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There is no clearly defined concept of consumer (co-)ownership of renewable energy sources (RES) in the Electricity Act of 2003. However, to promote RE both federal and state governments provide facilitative measures through schemes, incentives, etc. for consumer (co-)ownership at a varying level. In rural areas, decentralized off-grid RE installations are implemented, most of which are triggered by social policies and are project based, with public financial support be it from the government or donor agencies. In 2011 the Solar Energy Corporation of India was established with the target of generating 20,000 MW power and connecting it to the grid by 2022, which also includes support to solar rooftop PV systems. However, as the RE sector is dominated by the interests of commercial actors, there seems to be little space for policies supporting individual consumer (co-)ownership in RE except for “captive power generation plants” (CGP) for self-consumption for commercial or industrial use. CGPs can be set up by a registered cooperative or an association. Depending on how the consumer is defined, for example in captive power generation for commercial use, in community projects in villages, or simply as individual users, and on the choice of RES and location, there is a wide variation of forms of RE consumer (co-)ownership promoted across India. The concepts vary with regard to the contractual arrangement chosen, for example PPP, business corporations, cooperatives, and trusteeship, and with regard to the involvement of actors like federal government, state government, donor agencies, industries, community and individual citizens. In rural areas, off-grid RES are often built and operated by state as well as donor agencies, with ownership typically shared under the legal form of a cooperative and the responsibility for day-to-day operations and collection of electricity bills, etc. assigned to local institutions.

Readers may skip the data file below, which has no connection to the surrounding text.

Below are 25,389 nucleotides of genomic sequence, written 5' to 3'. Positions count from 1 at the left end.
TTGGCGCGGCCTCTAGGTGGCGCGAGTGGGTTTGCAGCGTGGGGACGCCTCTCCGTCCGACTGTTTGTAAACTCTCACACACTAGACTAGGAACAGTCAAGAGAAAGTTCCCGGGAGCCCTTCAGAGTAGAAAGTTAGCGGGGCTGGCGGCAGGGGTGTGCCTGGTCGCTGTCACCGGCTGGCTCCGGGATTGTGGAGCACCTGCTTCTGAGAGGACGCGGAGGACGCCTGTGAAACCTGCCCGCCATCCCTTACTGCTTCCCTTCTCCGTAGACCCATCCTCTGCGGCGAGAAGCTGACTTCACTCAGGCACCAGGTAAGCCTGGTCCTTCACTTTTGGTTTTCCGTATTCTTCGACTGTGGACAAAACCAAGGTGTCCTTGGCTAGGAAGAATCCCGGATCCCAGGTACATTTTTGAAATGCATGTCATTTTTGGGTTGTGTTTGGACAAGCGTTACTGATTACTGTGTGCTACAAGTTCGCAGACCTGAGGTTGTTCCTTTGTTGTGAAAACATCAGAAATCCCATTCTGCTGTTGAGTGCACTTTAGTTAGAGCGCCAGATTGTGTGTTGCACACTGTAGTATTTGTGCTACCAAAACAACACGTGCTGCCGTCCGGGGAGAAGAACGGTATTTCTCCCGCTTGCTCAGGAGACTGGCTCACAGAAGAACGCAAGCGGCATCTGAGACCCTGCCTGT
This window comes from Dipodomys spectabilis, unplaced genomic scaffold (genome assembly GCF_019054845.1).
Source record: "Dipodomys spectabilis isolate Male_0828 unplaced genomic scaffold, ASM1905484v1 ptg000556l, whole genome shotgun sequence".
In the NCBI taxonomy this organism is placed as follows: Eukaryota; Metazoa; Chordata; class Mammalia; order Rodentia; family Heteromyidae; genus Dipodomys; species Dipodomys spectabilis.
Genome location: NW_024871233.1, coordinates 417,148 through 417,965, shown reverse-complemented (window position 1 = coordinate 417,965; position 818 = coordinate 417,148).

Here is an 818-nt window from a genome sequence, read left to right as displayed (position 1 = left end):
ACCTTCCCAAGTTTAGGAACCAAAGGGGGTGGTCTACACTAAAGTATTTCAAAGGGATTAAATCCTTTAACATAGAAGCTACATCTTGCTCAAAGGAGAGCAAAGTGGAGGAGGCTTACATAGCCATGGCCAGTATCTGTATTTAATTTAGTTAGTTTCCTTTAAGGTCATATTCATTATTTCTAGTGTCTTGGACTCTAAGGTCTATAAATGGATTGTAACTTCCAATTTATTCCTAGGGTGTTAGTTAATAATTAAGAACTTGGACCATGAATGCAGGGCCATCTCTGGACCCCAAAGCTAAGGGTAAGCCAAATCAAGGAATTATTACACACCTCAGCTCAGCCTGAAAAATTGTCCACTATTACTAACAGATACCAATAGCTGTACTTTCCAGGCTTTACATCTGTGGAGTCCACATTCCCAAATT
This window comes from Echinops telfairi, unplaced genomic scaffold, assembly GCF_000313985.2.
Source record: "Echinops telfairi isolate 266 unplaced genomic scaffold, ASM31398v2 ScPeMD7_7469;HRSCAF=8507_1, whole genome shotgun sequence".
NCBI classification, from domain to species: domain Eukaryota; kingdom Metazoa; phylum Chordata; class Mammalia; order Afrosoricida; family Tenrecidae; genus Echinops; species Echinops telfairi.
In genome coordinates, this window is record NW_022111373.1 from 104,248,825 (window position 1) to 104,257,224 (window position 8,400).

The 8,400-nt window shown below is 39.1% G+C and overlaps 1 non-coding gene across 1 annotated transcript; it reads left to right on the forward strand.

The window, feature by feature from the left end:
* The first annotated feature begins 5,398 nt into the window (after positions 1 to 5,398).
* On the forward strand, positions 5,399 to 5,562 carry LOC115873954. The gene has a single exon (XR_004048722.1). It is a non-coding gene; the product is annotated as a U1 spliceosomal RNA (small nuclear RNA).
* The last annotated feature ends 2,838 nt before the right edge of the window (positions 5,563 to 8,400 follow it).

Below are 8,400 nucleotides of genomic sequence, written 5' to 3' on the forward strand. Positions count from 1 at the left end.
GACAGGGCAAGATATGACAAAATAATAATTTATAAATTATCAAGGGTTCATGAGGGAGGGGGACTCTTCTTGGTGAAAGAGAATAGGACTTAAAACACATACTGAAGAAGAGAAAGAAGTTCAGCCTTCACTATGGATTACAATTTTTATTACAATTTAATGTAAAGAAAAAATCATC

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- Consumer (Co-)Ownership in Renewables in India
Satyendra Nath Mishra
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